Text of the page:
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Some subjects require time for reflection in order to absorb the information received, to understand it and to put it into dialogue with our knowledge. This was the case for this panel composed of six speakers from different countries (Guatemala, El Salvador, Mexico, Honduras, Euskeria [Basque Country, Spain] and Tunisia). This diversity of contexts gave a very interesting international profile to the exchanges between panelists and participants. Although each of the panelists had only ten minutes to present the harmful effects of informal employment in their respective countries, the presentations were very enriching.

By Amina Mezdour, member of the International Collective of Young Francophones at the WSF 2022

There are many similarities in the experience of informal work around the world. This type of informal and informal economy forms a significant part of the national economic sector in several countries. For example, the informal sector accounts for 70% of economic activity in El Salvador and 60% in Honduras. The informal economy is present in a wide range of sectors such as agriculture, industry, trade and mining.

The informal economy is a female-dominated industry, which makes women and girls economically precarious and in many ways dangerous:

  1. Women and girls suffer from physical insecurity due to their persistent financial insecurity. According to the panelists, many of them subsist by providing for their daily needs.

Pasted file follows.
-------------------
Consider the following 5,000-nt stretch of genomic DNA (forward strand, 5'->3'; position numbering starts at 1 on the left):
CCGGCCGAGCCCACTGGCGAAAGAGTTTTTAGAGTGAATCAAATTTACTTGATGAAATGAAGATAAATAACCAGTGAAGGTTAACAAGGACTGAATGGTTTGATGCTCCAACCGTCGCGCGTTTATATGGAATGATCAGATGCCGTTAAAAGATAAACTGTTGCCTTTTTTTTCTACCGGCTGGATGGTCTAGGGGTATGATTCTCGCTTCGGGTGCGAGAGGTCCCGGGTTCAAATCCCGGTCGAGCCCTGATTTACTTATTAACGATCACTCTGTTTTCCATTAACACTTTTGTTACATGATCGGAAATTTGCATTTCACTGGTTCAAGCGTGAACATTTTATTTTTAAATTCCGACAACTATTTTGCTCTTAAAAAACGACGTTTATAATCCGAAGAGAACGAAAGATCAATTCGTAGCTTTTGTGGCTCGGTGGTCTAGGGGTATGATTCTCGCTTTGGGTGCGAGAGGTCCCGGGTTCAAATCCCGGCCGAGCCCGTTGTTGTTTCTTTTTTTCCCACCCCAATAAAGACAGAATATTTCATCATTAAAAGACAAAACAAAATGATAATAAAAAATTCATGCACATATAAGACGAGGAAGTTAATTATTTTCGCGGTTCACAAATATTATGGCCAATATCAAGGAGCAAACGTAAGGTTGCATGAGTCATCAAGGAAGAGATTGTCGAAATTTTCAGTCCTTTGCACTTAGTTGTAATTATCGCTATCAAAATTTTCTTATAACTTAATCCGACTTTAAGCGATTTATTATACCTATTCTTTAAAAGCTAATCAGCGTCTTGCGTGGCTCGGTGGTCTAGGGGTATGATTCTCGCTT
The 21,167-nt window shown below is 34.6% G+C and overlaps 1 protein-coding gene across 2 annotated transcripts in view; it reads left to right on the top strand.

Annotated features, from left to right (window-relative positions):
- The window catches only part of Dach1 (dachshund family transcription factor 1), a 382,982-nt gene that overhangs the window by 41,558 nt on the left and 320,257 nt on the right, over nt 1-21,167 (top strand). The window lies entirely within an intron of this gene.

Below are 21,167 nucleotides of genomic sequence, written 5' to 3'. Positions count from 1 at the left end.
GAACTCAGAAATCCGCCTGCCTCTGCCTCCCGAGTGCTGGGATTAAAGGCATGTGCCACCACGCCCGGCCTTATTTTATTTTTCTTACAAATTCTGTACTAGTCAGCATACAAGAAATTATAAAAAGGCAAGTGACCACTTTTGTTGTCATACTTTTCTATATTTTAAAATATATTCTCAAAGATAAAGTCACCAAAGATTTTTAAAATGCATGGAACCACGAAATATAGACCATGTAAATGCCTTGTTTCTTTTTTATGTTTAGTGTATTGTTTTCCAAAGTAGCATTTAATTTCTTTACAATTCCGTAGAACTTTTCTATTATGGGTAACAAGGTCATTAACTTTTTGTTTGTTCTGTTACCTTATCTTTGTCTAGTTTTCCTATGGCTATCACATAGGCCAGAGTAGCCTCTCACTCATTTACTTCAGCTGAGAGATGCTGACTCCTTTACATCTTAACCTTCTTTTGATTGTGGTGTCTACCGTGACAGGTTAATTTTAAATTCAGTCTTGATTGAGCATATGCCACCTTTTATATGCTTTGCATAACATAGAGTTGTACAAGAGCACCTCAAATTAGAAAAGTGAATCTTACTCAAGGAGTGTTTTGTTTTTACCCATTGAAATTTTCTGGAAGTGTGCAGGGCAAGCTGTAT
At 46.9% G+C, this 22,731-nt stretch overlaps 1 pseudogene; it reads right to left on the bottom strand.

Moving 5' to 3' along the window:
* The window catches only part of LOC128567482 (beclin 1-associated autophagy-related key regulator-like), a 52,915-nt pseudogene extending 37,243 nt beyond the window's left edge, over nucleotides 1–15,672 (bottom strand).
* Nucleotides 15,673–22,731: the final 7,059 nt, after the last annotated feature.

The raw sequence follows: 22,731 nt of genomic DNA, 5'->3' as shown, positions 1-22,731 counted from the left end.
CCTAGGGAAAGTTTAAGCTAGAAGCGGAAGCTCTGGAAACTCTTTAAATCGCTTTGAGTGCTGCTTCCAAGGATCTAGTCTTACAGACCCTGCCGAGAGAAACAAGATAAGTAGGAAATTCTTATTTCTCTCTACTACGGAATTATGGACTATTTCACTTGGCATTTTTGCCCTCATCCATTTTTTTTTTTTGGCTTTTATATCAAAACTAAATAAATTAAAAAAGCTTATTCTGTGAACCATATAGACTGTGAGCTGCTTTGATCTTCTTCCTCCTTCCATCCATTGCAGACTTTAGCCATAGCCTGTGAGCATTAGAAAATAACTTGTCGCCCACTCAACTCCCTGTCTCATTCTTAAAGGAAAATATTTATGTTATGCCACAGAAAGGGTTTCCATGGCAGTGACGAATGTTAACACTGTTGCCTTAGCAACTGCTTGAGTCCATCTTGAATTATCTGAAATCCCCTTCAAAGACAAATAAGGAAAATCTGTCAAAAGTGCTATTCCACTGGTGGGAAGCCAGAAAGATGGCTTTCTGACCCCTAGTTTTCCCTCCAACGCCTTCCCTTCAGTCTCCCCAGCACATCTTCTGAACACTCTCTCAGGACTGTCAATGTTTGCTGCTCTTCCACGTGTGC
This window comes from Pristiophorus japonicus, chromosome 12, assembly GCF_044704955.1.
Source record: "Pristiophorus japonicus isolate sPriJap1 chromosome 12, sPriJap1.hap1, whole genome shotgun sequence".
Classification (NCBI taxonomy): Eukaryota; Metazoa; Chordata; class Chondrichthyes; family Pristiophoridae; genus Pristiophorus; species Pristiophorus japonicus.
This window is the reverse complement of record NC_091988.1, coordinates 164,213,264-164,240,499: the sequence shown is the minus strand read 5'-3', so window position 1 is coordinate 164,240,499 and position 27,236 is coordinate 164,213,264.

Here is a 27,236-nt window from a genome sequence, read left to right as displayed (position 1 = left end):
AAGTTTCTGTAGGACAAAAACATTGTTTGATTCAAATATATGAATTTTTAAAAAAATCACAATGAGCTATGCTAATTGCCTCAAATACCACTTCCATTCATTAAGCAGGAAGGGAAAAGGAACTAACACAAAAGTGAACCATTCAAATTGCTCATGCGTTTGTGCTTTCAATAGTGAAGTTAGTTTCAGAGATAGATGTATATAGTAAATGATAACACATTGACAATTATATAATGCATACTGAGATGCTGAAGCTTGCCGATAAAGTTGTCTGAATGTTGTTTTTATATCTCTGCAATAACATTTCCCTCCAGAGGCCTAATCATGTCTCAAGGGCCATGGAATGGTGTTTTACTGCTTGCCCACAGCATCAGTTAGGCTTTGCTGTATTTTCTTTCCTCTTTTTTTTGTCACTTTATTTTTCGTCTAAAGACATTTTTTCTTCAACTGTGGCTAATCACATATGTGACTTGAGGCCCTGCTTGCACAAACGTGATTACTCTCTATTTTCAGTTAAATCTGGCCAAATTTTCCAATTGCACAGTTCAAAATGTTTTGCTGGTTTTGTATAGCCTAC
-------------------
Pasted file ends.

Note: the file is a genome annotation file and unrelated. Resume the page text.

2. Women and girls are engaged in work that seriously affects their health. These workers develop serious illnesses due to exposure to hazardous chemicals in the workplace, including pesticides in agricultural fields.
  3. Women and girls work in unsanitary spaces (e.g. factories, markets) and unsafe spaces during emergencies (e.g. fires), which increases their stress due to lack of security.
  4. Women and girls are at risk of fatal accidents on the way to work due to the lack of safe public transport.

Panelists agreed that the impact of informal work on women is not random, as it stems from social inequalities. There was consensus in the conference room that it is rather a sexist and discriminatory social context for women and girls. Beyond the national context, it is undeniable that informal work is the result of the dominant neoliberal patriarchal system that does not care about the well-being of people, let alone women. Women and girls pay the price for this unequal system in terms of financial insecurity, health and even life.

The question is: how long will we continue to live like this? When will the resistance movement at the local, national and global levels abolish this dual economic system that keeps women and girls in precariousness?

To conclude, the speakers shared local Down-up mobilization initiatives to improve the working conditions of women and girls, starting with the formalization of their economic activities. This will lift them out of economic precariousness and provide them with basic worker rights, such as minimum wage, social security, work injury insurance and paid holidays. Resistance translates into the organization and creation of civil societies, associations, collectives and unions that make visible these women and girls who have remained too long in the shadows.